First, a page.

Software trends, which include cloud computing, networking and cyber security are being reimagined, with ML, machine learning, as best-in-class.
This is a logical next step for Web 3 platforms to incorporate native artificial intelligence (AI). However, there are foundational and technical barriers around Web 3 stacks for the adoption of AI technologies. The question becomes: How can AI enter the Web 3 space in the near future, and what major roadblocks are currently preventing this to materialize?
Currently, and definitely in our future, most of the world’s modern software applications will be rewritten with AI/ML as its core building blocks, especially when it comes to intelligence.
ML is the first-class citizen when it comes to trends such as cloud computing, networking and cyber security. Given that Web 3 is the next iteration of many of those software trends, ML will likely play a foundational role in the evolution of Web 3 technologies. The convergence of ML and Web 3 requires understanding both the trajectory of adoption of ML capabilities in Web 3 stacks and the fundamental challenges.
There are three key layers that ML-driven intelligence will emerge in Web 3.
The current generation of blockchain platforms has focused on building key distributed computing components that enable the decentralized processing of financial transactions. Consensus mechanisms, mempool structures (the dynamic staging area in front of the blockchain that enables transaction ordering, transaction fee prioritization, and general block construction) and oracles are some of these key building blocks. Just as core components of traditional software infrastructures such as networking and storage are becoming intelligent, the next generation of layer 1 (base) and layer 2 (companion) blockchains will natively incorporate ML driven capabilities. For instance, we can think of blockchain runtime that uses an ML prediction for transactions to enable a massively scalable consensus protocol.
Smart contracts and protocols are another component of the Web 3 stack that will start incorporating ML capabilities. DeFi seems to be the prototypical example for this trend. Soon a generation of DeFi automated market makers (AMMs) or lending protocols will emerge that incorporate more intelligent logic based on ML models. A great example is a lending protocol that uses an intelligent score to balance the types of loans from different types of wallets.
Decentralized applications (dapps) are likely to become among the most likely Web 3 solutions to rapidly add ML-driven features. We are already seeing this trend in NFTs, but it’s going to become increasingly pervasive. The next-generation NFTs will transition from static images to artifacts that exhibit intelligent behavior. Some of these NFTs will be able to change their behavior based on the mood of their audience or the profile of new owners.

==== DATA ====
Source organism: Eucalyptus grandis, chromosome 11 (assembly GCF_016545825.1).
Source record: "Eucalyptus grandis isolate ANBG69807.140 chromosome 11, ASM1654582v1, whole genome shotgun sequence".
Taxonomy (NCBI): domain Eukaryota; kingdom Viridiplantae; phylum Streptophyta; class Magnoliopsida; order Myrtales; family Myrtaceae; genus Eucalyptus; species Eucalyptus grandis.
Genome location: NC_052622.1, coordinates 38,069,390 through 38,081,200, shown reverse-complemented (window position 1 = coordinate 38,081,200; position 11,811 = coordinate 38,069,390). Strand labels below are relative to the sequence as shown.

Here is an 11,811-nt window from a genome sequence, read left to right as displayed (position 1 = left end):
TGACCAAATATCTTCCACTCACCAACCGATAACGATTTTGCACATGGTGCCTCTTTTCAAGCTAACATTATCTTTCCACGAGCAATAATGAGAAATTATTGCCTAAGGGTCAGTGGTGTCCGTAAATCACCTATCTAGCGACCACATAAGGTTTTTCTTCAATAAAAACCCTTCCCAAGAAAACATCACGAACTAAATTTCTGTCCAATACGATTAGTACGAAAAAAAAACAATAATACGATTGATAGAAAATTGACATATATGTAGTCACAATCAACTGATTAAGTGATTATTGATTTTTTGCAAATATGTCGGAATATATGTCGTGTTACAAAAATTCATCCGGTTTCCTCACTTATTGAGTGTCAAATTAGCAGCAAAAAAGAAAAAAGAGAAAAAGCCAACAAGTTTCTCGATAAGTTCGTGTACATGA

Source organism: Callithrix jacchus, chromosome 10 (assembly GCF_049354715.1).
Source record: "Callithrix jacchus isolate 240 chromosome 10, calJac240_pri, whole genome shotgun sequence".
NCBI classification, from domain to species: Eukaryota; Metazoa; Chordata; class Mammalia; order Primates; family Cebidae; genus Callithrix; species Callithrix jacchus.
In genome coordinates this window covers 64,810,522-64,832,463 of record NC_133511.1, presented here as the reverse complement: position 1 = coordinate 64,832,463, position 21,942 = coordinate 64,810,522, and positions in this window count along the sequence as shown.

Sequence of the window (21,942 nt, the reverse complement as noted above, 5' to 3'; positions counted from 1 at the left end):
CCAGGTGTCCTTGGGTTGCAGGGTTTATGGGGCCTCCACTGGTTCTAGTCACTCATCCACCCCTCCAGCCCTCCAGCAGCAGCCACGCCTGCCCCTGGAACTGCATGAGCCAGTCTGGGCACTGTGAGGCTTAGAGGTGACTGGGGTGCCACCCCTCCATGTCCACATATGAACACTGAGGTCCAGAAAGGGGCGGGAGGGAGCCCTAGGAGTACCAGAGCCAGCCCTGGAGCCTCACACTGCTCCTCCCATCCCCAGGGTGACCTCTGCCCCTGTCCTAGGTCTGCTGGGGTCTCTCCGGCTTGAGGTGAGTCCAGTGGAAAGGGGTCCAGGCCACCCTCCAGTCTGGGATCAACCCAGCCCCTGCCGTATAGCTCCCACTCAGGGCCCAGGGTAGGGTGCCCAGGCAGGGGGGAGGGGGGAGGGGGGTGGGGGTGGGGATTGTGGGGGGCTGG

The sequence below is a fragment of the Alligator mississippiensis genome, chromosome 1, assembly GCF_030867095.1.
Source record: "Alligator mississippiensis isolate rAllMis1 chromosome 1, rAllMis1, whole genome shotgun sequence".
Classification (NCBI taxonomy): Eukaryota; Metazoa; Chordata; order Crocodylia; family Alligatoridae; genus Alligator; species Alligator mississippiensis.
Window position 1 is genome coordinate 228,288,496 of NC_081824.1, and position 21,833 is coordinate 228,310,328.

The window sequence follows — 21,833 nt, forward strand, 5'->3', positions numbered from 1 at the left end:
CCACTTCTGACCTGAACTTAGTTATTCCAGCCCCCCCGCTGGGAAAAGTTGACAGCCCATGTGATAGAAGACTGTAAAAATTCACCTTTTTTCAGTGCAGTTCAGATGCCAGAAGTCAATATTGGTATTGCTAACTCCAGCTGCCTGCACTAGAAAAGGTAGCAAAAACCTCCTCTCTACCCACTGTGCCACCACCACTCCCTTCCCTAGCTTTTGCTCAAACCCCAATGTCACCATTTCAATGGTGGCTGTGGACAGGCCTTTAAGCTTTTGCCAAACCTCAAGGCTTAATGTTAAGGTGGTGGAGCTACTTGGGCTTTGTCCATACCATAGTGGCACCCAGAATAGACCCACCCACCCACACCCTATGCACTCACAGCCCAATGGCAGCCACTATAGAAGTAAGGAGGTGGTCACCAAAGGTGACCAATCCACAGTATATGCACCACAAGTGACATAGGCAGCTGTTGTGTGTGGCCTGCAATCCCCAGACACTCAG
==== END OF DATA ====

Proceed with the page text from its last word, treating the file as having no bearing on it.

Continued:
In considering layers of Web 3 intelligence, we might naively assume that a bottom-up adoption trend is most logical. Blockchain runtimes can become intelligent, and some of that intelligence can influence higher layers of the stack like DeFi protocols or NFTs. Yet, there are serious technological limitations that would force a top-down, instead of bottom- up, adoption of ML technologies in Web 3 stacks.
The root of these technological roadblocks trace to the architecture of the current generation of blockchain runtimes. In principle, blockchains are designed around a distributed computing paradigm that coordinates different nodes to perform computations that lead to a consensus about the processing of transactions.
That approach contrasts to the state-of-the-art ML models that require complex, long-running computations for training and optimization which have been designed mostly for centralized architectures. This friction means that incorporating native ML capabilities in blockchain runtimes, although possible, is going to require some iterations.
DeFi protocols have fewer limitations from embracing ML features as they can rely on oracles and external intelligent agents that can fully benefit from existing ML platforms. And the limitation is almost non-existent for dapps and NFTs. From this perspective, we think the adoption of ML capabilities in Web 3 solutions is likely to follow a top-down trajectory going from dapps to protocols to blockchain runtimes instead of the opposite.
The intersection of AI and Web 3 is already here. As a society, we need to evenly distribute this intersection.
The rapid evolution of ML research and technology in the last decade has translated into an overwhelming number of ML platforms, frameworks and APIs that can be used to add intelligent capabilities to Web 3 solutions. We are already seeing isolated examples of intelligence in Web 3 applications. so we can safely say that intelligent Web 3 is already here, just not evenly distributed.